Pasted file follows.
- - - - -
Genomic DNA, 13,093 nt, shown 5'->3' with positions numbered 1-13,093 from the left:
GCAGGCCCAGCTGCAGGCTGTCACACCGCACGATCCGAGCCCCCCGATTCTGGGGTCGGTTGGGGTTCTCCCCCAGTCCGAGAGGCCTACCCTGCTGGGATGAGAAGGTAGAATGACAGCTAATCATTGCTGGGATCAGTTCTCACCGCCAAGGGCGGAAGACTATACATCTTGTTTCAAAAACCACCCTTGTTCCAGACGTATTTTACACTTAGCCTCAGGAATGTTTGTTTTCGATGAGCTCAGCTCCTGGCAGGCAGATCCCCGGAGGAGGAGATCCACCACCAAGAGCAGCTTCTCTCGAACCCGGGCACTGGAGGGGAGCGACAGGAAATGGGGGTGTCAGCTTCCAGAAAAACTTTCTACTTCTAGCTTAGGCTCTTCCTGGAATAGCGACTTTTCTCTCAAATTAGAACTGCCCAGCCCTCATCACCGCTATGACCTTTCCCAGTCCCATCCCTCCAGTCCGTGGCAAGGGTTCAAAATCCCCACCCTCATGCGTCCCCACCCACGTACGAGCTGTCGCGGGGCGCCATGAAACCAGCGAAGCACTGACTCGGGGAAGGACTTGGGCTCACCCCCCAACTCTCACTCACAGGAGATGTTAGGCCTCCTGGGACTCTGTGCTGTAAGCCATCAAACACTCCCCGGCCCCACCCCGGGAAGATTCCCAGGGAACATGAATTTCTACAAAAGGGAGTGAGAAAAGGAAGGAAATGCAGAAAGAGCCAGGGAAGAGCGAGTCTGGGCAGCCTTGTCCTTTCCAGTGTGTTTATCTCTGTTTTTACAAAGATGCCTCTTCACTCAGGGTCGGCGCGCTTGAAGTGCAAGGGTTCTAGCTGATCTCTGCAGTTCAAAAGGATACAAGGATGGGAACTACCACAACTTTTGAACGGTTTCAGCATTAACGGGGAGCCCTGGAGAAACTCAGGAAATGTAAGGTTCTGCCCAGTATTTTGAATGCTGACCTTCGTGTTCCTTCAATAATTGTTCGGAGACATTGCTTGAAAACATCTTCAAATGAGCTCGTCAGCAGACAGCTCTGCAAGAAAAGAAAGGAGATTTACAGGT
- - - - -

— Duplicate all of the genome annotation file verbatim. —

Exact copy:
Genomic DNA, 13,093 nt, shown 5'->3' with positions numbered 1-13,093 from the left:
GCAGGCCCAGCTGCAGGCTGTCACACCGCACGATCCGAGCCCCCCGATTCTGGGGTCGGTTGGGGTTCTCCCCCAGTCCGAGAGGCCTACCCTGCTGGGATGAGAAGGTAGAATGACAGCTAATCATTGCTGGGATCAGTTCTCACCGCCAAGGGCGGAAGACTATACATCTTGTTTCAAAAACCACCCTTGTTCCAGACGTATTTTACACTTAGCCTCAGGAATGTTTGTTTTCGATGAGCTCAGCTCCTGGCAGGCAGATCCCCGGAGGAGGAGATCCACCACCAAGAGCAGCTTCTCTCGAACCCGGGCACTGGAGGGGAGCGACAGGAAATGGGGGTGTCAGCTTCCAGAAAAACTTTCTACTTCTAGCTTAGGCTCTTCCTGGAATAGCGACTTTTCTCTCAAATTAGAACTGCCCAGCCCTCATCACCGCTATGACCTTTCCCAGTCCCATCCCTCCAGTCCGTGGCAAGGGTTCAAAATCCCCACCCTCATGCGTCCCCACCCACGTACGAGCTGTCGCGGGGCGCCATGAAACCAGCGAAGCACTGACTCGGGGAAGGACTTGGGCTCACCCCCCAACTCTCACTCACAGGAGATGTTAGGCCTCCTGGGACTCTGTGCTGTAAGCCATCAAACACTCCCCGGCCCCACCCCGGGAAGATTCCCAGGGAACATGAATTTCTACAAAAGGGAGTGAGAAAAGGAAGGAAATGCAGAAAGAGCCAGGGAAGAGCGAGTCTGGGCAGCCTTGTCCTTTCCAGTGTGTTTATCTCTGTTTTTACAAAGATGCCTCTTCACTCAGGGTCGGCGCGCTTGAAGTGCAAGGGTTCTAGCTGATCTCTGCAGTTCAAAAGGATACAAGGATGGGAACTACCACAACTTTTGAACGGTTTCAGCATTAACGGGGAGCCCTGGAGAAACTCAGGAAATGTAAGGTTCTGCCCAGTATTTTGAATGCTGACCTTCGTGTTCCTTCAATAATTGTTCGGAGACATTGCTTGAAAACATCTTCAAATGAGCTCGTCAGCAGACAGCTCTGCAAGAAAAGAAAGGAGATTTACAGGT